The second annual Child Poverty Monitor showed a slight decrease in the number of Kiwi children living in income poverty, from 27 per cent to 24 per cent. However, there was still much to address in terms of health impacts, the researchers said.
Rates for deaths from medical conditions relating to socioeconomic status were more than three times higher for Maori and more than four times higher for Pacific compared to European children.
“The proportion of New Zealand children who are sick with preventable diseases related to poverty remains very high, and should be a concern for all New Zealanders,” Paediatrician Professor Innes Asher, of the Steering Group of the NZ Child and Youth Epidemiology Service said.
Despite the overall decline, one in four New Zealand children aged up to 17 were still living in poverty, director of the University of Otago-based NZ Child and Youth Epidemiology Service Dr Jean Simpson said.
Asian kids’ health rates slip
NZ Herald 2 December 2014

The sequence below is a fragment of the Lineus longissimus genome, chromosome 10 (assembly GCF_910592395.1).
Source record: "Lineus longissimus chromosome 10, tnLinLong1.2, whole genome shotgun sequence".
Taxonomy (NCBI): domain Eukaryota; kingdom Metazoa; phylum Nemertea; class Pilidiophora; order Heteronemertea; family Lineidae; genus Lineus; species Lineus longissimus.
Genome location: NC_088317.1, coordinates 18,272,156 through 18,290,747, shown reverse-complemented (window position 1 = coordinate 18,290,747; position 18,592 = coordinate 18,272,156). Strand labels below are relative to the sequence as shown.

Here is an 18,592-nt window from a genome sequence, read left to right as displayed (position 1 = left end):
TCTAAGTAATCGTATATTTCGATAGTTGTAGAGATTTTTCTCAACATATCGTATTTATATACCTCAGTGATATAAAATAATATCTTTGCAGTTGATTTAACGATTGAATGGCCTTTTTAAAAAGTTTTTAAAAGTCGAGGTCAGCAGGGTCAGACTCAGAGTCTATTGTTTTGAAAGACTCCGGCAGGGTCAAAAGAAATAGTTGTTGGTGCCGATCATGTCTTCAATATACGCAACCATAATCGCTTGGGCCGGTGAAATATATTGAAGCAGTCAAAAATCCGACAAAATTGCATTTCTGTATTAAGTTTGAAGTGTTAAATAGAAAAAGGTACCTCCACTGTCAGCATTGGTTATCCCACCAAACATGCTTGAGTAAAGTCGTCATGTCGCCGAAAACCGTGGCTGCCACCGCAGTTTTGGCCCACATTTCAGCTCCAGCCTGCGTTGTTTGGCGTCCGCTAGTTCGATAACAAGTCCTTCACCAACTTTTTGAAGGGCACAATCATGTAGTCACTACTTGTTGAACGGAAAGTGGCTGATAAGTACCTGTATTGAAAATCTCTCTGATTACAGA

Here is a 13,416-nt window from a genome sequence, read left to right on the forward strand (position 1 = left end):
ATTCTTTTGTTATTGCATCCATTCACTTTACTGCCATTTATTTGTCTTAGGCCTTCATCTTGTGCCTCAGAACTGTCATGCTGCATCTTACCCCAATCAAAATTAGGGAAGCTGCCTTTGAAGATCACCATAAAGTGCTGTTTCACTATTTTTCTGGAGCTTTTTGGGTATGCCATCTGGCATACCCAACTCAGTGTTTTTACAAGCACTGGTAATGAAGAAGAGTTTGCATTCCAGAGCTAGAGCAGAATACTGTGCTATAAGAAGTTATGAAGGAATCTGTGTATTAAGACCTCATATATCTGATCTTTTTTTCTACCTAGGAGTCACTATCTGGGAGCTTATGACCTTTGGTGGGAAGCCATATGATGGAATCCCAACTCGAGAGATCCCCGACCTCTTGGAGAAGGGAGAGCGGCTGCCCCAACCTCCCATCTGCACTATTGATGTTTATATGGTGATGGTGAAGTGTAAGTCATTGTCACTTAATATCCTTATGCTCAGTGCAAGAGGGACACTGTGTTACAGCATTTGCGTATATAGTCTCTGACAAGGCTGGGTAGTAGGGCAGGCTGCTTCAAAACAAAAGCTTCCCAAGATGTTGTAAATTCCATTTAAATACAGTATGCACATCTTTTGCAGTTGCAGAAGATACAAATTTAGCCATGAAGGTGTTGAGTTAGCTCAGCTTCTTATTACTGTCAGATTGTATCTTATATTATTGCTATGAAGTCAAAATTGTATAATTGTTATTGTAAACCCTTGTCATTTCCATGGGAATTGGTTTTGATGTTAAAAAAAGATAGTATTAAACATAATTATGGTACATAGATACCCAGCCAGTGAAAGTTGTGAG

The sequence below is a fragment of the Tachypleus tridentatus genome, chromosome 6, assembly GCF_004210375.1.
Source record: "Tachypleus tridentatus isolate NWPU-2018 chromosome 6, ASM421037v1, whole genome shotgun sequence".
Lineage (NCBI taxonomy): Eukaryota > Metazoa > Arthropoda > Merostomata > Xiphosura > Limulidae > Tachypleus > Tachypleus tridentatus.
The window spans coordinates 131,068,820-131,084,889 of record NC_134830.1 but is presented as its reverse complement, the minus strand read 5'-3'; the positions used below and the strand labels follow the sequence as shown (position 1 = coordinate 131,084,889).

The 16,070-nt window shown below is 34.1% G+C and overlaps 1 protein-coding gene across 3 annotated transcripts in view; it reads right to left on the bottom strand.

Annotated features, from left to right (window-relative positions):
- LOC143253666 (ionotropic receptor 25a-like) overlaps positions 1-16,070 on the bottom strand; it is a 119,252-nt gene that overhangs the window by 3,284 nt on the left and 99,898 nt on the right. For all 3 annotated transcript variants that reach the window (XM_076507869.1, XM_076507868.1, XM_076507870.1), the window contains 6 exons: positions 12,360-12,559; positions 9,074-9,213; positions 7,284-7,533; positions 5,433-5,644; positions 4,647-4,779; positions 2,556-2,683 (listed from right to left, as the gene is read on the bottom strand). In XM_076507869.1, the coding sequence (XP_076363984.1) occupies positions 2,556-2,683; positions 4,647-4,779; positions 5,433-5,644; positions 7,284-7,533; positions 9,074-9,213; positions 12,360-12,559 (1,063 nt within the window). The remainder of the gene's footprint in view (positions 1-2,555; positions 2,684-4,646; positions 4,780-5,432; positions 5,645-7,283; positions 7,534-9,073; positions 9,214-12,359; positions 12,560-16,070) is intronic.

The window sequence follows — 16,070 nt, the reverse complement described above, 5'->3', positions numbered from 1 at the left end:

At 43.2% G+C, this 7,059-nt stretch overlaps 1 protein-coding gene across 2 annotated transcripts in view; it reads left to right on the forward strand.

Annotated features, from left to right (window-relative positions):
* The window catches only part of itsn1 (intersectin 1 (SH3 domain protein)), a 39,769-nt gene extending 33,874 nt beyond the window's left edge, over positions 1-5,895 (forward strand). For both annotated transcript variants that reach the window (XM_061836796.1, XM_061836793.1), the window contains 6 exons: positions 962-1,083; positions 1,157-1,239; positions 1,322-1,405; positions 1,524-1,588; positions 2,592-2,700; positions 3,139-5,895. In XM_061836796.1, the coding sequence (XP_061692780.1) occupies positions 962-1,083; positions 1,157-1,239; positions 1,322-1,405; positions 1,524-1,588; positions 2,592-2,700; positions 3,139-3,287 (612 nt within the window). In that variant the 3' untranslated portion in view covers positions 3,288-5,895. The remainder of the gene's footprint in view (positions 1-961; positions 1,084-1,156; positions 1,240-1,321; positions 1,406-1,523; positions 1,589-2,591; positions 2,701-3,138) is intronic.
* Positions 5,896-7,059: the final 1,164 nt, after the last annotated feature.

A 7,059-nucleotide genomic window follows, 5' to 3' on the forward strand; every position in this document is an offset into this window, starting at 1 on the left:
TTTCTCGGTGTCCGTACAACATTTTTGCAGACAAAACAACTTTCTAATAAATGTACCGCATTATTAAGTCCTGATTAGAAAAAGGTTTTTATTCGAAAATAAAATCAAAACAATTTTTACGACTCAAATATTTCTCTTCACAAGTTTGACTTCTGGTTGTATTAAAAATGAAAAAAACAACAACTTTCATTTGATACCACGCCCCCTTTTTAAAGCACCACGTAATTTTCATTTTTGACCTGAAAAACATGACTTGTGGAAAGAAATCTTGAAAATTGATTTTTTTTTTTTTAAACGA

Asian youngsters are now more likely to suffer overcrowding and poverty-related illnesses than European children, a report has found.
The second annual Child Poverty Monitor, published by Children’s Commissioner Dr Russell Wills today, shows the rate of poverty-related illnesses for Asian children has kept rising through and beyond the recent recession – in contrast to all other ethnic groups, which saw increased poverty-related illness rise in the recession but fall back since 2012.
Pacific and Maori young still have by far the highest rates of poverty-related illness, but the Maori rate dropped steeply from 58 hospital admissions for poverty-linked conditions for every 1000 kids in 2012 to 52 for every 1000 people last year.
The Asian rate has almost doubled from 21 hospital admissions for every 1000 Asian children in 2000, and 29 in 2007 before the recession started, to 40 admissions for every 1000 children last year.